I think there are characteristics of Agile training that have made Agile “sticky” as a meme. Much of the Scrum certification is based on plenty of hands-on exercises. Training and certification has yielded a decent business. I’m not sure if anyone has the numbers, but I’d be surprised if it wasn’t a multi-million dollar enterprise worldwide. Strangely enough, much of that spreading has been through imitation. There is no shared agenda for the training, much of it is simply imitated from trainer to trainer.
When trainers and others spread the meme they are like Johnny Appleseed sowing Agile ideas across fertile corporate soil.
Genes change with each generation, and so do ideas. They go through a mixing and blending each time they are shared. Parts of the idea are forgotten, other new ideas are grafted on. Soon the original idea is unrecognizable. I think that’s kind of what has happened with XP. Extreme Programming originally contained a collection of ideas that were very potent. Things like pair programming, continuous integration and others all served as core ideas within XP. Over time, those ideas have been co-opted and found their main expression in Scrum. Today, almost no one trains teams in XP, Scrum is the dominant process that is trained and introduced to teams.
“Memes do this through the processes of variation, mutation, competition, and inheritance, each of which influence a meme’s reproductive success.”
So too does Agile. In recent years methods like Kanban and ideas like No Estimates have arisen and are becoming a meaningful part of the software development landscape. These are evolutions of the Agile meme. Agile is evolving, I wonder where it will go next…
Filed under: Agile, Lean, Process, Scrum, Swarming, XP Tagged: Agile, evolution, Extreme Programming, Kanban, meme, no estimates, Process, software development, XP
In the agile development community, we are all hip to the notion of two way communication. It can be via any mechanism you choose: email, instant messaging, smoke signals or the hands-down, all-time winner – face to face. That’s fantastic, but there is another form of communication that we can develop: one-way communication.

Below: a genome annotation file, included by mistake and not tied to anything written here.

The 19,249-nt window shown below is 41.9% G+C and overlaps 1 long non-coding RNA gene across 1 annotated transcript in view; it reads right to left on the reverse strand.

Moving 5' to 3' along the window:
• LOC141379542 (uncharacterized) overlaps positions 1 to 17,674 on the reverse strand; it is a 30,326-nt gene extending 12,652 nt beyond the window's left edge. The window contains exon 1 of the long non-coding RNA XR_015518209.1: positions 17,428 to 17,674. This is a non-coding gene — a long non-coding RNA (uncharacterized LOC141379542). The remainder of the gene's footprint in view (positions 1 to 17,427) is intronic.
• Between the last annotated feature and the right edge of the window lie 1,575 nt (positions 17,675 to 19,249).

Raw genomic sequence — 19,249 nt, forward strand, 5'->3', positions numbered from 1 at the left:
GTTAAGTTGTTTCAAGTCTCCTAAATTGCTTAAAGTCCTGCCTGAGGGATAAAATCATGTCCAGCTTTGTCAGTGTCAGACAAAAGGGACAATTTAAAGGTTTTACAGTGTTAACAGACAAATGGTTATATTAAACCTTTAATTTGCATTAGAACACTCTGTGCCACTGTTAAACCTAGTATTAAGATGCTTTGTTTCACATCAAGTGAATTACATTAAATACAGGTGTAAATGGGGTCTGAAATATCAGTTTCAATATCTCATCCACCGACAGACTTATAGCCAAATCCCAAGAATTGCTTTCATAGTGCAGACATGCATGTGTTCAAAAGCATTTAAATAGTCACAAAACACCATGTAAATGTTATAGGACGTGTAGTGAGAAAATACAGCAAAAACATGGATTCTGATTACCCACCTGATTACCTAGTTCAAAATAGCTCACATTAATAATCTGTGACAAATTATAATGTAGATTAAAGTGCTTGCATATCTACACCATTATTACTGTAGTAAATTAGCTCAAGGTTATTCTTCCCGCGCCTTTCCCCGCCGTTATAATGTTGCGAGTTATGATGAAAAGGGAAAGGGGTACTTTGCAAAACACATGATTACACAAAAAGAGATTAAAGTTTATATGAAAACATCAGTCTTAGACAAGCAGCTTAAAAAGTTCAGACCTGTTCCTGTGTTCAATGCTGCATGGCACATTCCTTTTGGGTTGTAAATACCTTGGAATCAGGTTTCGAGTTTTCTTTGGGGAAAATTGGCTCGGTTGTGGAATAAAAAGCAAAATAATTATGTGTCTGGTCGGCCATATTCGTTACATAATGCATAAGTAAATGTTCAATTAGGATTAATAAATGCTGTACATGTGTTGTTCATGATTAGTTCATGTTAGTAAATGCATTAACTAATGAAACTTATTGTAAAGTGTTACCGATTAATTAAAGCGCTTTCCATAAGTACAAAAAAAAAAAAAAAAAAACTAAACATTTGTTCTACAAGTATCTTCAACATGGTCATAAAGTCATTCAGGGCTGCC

What’s the value of that, you ask? Isn’t two way communication a lot better? The answer is yes, two way communication is great and has it’s place, but one way communication has a different purpose – one that agile teams should learn to develop as well. In fact, most agile teams don’t do very well at the one way communication beyond the team at all.
Let me explain: One way, or broadcast communication doesn’t require any response. You just shout out the news and go about your business. Now of course if there is no one to hear the news, then it really doesn’t make much difference (if a tree falls in the forest…). However in the case of working on a team, there is usually someone around. Broadcasting simply shares information with absolutely no expectation of any information or reply in return. It’s all giving and no receiving. Others can get the information and then act accordingly without ever engaging in dialog.
Some examples of one way communication include: status reports, information radiators: including burndown charts, kanban boards, etcetera. There are tools that promote one way communication such as Twitter and Yammer. I suppose even a wiki or blog qualifies too.
There is one other thing about broadcast communication that I like, especially when it comes to swarming. One way communication removes any expectation of compliance. When you broadcast information, the receivers get to decide what they want to do with it. There is no expectation of any sort of action. Commands are weakened or non-existent with this type of communication. That’s a good thing if you are swarming.
A few sentences back, I made the claim that Agile teams aren’t very good at broadcasting information beyond the team. Many of the teams that I work with tend to be very inward facing. The communication is rich between team members, but it’s very sparse if you are outside the team. This may also be a reflection of the hierarchical nature of many of the companies I’ve worked with. Teams need to take advantage of every mechanism they can find to radiate information outside the team. Some opportunities include:
- The Scrum of Scrums or other program or portfolio meetings
- Information radiators OUTSIDE the team. Broadcast doesn’t work if everyone has to come to you to get the message.
- Attending other forums, other teams status meetings
- Status reporting – yes, status reports are the root of all evil, but they are a form of one way communication.
If you aren’t using one way broadcast, give it at try. It’s a powerful communication tool – and essential to promote swarming.
Filed under: Agile, Process, Scrum, Swarming, Teams Tagged: communication, information radiators, one way broadcast, Swarming
Using the Understanding of When SAFe Is Heavy Is How to Use It Properly a Organizations Smaller Than It Was Designed For